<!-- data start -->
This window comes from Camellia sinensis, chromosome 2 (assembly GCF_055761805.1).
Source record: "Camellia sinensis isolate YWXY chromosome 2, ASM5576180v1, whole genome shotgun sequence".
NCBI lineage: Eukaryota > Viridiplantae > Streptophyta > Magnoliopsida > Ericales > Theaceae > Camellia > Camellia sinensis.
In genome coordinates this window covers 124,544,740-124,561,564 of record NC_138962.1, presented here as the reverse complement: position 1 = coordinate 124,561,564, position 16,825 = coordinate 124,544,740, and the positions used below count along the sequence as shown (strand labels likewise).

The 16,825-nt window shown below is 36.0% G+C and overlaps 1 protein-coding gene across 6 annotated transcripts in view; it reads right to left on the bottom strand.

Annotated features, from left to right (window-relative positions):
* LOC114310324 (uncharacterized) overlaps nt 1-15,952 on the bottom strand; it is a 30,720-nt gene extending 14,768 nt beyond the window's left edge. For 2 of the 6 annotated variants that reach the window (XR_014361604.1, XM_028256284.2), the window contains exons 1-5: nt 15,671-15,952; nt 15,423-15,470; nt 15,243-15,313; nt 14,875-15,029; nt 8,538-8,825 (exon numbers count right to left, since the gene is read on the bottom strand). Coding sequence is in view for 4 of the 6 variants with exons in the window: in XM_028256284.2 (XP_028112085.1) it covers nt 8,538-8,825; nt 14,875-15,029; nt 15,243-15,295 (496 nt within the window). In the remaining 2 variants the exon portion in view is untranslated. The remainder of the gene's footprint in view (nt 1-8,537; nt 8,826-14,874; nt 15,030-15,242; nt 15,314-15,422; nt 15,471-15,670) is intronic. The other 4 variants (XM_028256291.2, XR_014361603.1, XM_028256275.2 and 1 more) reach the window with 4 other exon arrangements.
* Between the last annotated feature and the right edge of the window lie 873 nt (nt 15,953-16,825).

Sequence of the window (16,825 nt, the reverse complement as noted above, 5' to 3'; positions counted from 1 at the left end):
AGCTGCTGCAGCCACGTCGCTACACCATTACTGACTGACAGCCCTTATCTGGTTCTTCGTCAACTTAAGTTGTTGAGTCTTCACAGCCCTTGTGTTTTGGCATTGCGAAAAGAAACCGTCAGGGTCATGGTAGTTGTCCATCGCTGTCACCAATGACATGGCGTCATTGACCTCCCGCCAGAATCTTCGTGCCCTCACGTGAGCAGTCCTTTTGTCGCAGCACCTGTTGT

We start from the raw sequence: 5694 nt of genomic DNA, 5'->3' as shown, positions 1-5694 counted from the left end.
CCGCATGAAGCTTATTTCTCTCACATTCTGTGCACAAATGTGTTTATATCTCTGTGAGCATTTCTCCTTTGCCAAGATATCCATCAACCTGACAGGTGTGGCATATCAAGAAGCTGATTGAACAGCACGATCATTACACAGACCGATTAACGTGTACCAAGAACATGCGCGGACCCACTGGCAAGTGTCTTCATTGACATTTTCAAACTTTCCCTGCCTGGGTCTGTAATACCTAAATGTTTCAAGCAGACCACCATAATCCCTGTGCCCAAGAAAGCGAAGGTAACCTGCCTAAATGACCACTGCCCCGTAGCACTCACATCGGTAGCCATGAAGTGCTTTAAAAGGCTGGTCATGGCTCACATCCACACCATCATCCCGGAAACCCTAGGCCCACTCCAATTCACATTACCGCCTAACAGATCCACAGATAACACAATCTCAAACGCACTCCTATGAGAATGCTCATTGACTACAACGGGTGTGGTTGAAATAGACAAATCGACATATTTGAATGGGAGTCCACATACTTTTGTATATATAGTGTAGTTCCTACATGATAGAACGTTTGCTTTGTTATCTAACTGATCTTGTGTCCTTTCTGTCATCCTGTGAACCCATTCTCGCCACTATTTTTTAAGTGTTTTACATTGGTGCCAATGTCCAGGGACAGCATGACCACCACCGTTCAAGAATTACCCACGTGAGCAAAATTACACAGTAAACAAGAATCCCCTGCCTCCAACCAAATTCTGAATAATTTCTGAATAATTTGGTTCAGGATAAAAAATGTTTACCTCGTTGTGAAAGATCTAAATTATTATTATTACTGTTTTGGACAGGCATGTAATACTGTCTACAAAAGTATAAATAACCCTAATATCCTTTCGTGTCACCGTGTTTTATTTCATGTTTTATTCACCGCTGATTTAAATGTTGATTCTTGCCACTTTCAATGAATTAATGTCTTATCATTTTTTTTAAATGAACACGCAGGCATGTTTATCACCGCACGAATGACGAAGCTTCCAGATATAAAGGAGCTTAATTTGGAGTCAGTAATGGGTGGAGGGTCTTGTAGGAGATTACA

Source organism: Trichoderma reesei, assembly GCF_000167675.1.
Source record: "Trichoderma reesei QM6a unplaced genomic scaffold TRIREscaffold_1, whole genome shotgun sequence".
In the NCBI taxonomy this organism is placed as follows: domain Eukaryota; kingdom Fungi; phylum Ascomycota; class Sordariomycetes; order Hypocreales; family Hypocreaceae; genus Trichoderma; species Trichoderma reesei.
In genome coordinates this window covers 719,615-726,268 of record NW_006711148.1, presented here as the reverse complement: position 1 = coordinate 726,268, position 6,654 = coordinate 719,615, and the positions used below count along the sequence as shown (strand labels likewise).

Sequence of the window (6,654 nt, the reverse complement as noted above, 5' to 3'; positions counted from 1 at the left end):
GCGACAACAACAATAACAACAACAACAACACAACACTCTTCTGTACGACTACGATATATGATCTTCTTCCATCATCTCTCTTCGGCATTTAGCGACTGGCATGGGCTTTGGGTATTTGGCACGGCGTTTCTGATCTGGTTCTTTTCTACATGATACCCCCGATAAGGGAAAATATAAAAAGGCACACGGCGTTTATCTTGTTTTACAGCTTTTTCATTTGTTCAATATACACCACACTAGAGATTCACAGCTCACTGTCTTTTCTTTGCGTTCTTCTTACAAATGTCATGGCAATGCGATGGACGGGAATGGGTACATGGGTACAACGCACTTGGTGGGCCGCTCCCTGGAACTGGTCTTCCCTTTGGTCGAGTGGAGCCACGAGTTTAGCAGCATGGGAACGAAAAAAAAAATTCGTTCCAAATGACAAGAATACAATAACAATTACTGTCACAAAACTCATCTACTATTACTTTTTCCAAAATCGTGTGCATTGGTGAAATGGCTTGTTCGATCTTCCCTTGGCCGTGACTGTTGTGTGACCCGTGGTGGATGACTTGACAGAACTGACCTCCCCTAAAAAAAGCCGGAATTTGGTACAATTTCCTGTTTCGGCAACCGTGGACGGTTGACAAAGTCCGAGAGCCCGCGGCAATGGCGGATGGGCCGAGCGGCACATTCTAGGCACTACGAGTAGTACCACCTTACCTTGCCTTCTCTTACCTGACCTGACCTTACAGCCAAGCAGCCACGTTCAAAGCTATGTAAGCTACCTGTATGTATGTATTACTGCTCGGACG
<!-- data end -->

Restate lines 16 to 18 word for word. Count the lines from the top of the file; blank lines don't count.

In genome coordinates this window covers 719,615-726,268 of record NW_006711148.1, presented here as the reverse complement: position 1 = coordinate 726,268, position 6,654 = coordinate 719,615, and the positions used below count along the sequence as shown (strand labels likewise).

Sequence of the window (6,654 nt, the reverse complement as noted above, 5' to 3'; positions counted from 1 at the left end):
GCGACAACAACAATAACAACAACAACAACACAACACTCTTCTGTACGACTACGATATATGATCTTCTTCCATCATCTCTCTTCGGCATTTAGCGACTGGCATGGGCTTTGGGTATTTGGCACGGCGTTTCTGATCTGGTTCTTTTCTACATGATACCCCCGATAAGGGAAAATATAAAAAGGCACACGGCGTTTATCTTGTTTTACAGCTTTTTCATTTGTTCAATATACACCACACTAGAGATTCACAGCTCACTGTCTTTTCTTTGCGTTCTTCTTACAAATGTCATGGCAATGCGATGGACGGGAATGGGTACATGGGTACAACGCACTTGGTGGGCCGCTCCCTGGAACTGGTCTTCCCTTTGGTCGAGTGGAGCCACGAGTTTAGCAGCATGGGAACGAAAAAAAAAATTCGTTCCAAATGACAAGAATACAATAACAATTACTGTCACAAAACTCATCTACTATTACTTTTTCCAAAATCGTGTGCATTGGTGAAATGGCTTGTTCGATCTTCCCTTGGCCGTGACTGTTGTGTGACCCGTGGTGGATGACTTGACAGAACTGACCTCCCCTAAAAAAAGCCGGAATTTGGTACAATTTCCTGTTTCGGCAACCGTGGACGGTTGACAAAGTCCGAGAGCCCGCGGCAATGGCGGATGGGCCGAGCGGCACATTCTAGGCACTACGAGTAGTACCACCTTACCTTGCCTTCTCTTACCTGACCTGACCTTACAGCCAAGCAGCCACGTTCAAAGCTATGTAAGCTACCTGTATGTATGTATTACTGCTCGGACG